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Restaurant Asai – innovative Japanese haute cuisine

Japanese haute cuisine is an art form that takes many years to master, so it is heartening to see young chefs trained in this rigorous tradition using their well-honed skills to come up with contemporary takes on time-honored dishes. One of the best of these inventive chefs I encountered recently is Taichi Asai, whose eponymous kaiseki restaurant is located on a quiet back street off Roppongi-dori in the Nishi Azabu neighborhood. Restaurant Asai, as it is called in English, is… Read more »

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A Mesmerising Collection of Carp Streamers at the National Art Center, Tokyo.

Higher than the roof-tops are the koinobori The large carp is the father The smaller carp are the children They seem to be having fun swimming. Koinobori song, a popular Japanese children’s song (lyrics by Miyako Kondo) Japanese art lovers have long had a soft spot for Impressionism, which is the subject of the main exhibition at the National Art Center, Tokyo (NACT). “Impressionist Masterpieces from the E.G. Buehrle Collection,” has predictably attracted a large number of visitors eager to… Read more »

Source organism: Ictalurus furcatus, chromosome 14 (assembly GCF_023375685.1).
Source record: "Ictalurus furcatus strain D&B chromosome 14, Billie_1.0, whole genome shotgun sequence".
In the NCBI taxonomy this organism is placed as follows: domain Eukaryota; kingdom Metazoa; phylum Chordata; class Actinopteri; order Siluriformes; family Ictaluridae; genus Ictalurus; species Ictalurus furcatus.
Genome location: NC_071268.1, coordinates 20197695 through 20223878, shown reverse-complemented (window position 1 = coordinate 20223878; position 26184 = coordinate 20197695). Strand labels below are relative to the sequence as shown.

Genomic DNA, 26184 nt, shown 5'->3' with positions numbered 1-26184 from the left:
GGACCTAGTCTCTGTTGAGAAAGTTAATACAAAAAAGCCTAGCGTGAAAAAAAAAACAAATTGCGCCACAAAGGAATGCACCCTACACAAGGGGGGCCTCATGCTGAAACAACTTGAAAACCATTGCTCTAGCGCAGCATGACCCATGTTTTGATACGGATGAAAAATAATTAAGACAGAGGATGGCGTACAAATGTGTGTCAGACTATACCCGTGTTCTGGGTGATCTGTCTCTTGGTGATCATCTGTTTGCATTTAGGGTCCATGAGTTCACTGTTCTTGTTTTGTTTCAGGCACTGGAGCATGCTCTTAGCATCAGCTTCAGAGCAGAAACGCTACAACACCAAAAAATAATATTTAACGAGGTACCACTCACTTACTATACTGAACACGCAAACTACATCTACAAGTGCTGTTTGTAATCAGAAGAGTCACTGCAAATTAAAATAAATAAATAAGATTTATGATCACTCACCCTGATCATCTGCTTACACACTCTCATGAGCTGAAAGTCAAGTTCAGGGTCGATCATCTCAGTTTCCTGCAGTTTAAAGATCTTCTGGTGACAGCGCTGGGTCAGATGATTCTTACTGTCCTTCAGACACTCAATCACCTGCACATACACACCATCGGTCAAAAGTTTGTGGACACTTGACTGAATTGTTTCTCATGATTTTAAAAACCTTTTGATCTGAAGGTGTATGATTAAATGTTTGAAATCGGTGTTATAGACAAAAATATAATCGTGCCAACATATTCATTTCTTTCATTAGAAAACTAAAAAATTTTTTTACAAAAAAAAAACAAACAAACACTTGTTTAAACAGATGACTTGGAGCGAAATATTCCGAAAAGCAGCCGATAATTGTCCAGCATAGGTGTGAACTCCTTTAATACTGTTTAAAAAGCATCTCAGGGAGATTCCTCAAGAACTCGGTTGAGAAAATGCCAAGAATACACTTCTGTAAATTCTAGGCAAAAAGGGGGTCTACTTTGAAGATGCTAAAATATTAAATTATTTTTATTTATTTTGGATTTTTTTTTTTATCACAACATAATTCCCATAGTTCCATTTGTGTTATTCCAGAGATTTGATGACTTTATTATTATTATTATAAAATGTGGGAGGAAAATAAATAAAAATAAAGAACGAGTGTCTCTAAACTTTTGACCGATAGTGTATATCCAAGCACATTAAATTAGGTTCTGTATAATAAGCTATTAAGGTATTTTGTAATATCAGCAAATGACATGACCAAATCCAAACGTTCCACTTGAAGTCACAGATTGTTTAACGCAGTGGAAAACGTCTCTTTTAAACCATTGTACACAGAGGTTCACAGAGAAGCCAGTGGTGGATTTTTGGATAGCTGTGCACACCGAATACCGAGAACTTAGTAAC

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Oshima – Sophisticated Kaga Cuisine in the Heart of Shinjuku

When it comes to the total number of eateries concentrated in one neighborhood, few places are likely to beat Shinjuku. Whether it is along an underground passageway to the subway or amid the vast forest of high-rise buildings, every available space in Shinjuku seems to be inhabited by a noodle shop, izakaya, café or fast-food joint ready to fill an empty tummy. Many of these eateries cater to the busy commuter or harried shopper, eager to tame their hunger pangs… Read more »

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Teien Museum Re-opens with an Intriguing Exhibition, “Decoration Never Dies, Anyway”

November marked the long-awaited re-opening of the Tokyo Metropolitan Teien Art Museum, where I recently had the luck of enjoying some behind-the-scenes access to the installation of a lively and challenging new exhibition, the intriguingly entitled “Decoration Never Dies, Anyway.” The exhibition, which brings together contemporary artists from around the world, has turned the museum, a private residence built in the Art Deco style of the 1930s, into a delightful journey of the unexpected, enabling visitors to explore over 60… Read more »